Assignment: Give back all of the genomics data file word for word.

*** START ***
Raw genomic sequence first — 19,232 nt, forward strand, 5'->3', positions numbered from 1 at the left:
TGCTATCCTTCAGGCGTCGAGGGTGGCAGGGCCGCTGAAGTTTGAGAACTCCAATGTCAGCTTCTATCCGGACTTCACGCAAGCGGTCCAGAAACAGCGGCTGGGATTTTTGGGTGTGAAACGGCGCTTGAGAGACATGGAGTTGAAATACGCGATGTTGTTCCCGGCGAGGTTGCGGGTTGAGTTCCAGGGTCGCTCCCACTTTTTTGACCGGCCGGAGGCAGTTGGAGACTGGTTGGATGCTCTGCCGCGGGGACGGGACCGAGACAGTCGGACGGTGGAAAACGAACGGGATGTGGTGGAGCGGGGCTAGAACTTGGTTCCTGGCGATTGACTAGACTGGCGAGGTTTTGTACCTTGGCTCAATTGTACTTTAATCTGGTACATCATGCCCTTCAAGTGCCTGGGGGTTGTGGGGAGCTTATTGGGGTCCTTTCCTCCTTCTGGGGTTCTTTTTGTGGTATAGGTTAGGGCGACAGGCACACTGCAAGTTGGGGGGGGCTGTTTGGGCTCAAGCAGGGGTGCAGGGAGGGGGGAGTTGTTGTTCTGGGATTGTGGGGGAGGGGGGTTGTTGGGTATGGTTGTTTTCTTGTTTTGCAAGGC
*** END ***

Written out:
Raw genomic sequence first — 19,232 nt, forward strand, 5'->3', positions numbered from 1 at the left:
TGCTATCCTTCAGGCGTCGAGGGTGGCAGGGCCGCTGAAGTTTGAGAACTCCAATGTCAGCTTCTATCCGGACTTCACGCAAGCGGTCCAGAAACAGCGGCTGGGATTTTTGGGTGTGAAACGGCGCTTGAGAGACATGGAGTTGAAATACGCGATGTTGTTCCCGGCGAGGTTGCGGGTTGAGTTCCAGGGTCGCTCCCACTTTTTTGACCGGCCGGAGGCAGTTGGAGACTGGTTGGATGCTCTGCCGCGGGGACGGGACCGAGACAGTCGGACGGTGGAAAACGAACGGGATGTGGTGGAGCGGGGCTAGAACTTGGTTCCTGGCGATTGACTAGACTGGCGAGGTTTTGTACCTTGGCTCAATTGTACTTTAATCTGGTACATCATGCCCTTCAAGTGCCTGGGGGTTGTGGGGAGCTTATTGGGGTCCTTTCCTCCTTCTGGGGTTCTTTTTGTGGTATAGGTTAGGGCGACAGGCACACTGCAAGTTGGGGGGGGCTGTTTGGGCTCAAGCAGGGGTGCAGGGAGGGGGGAGTTGTTGTTCTGGGATTGTGGGGGAGGGGGGTTGTTGGGTATGGTTGTTTTCTTGTTTTGCAAGGC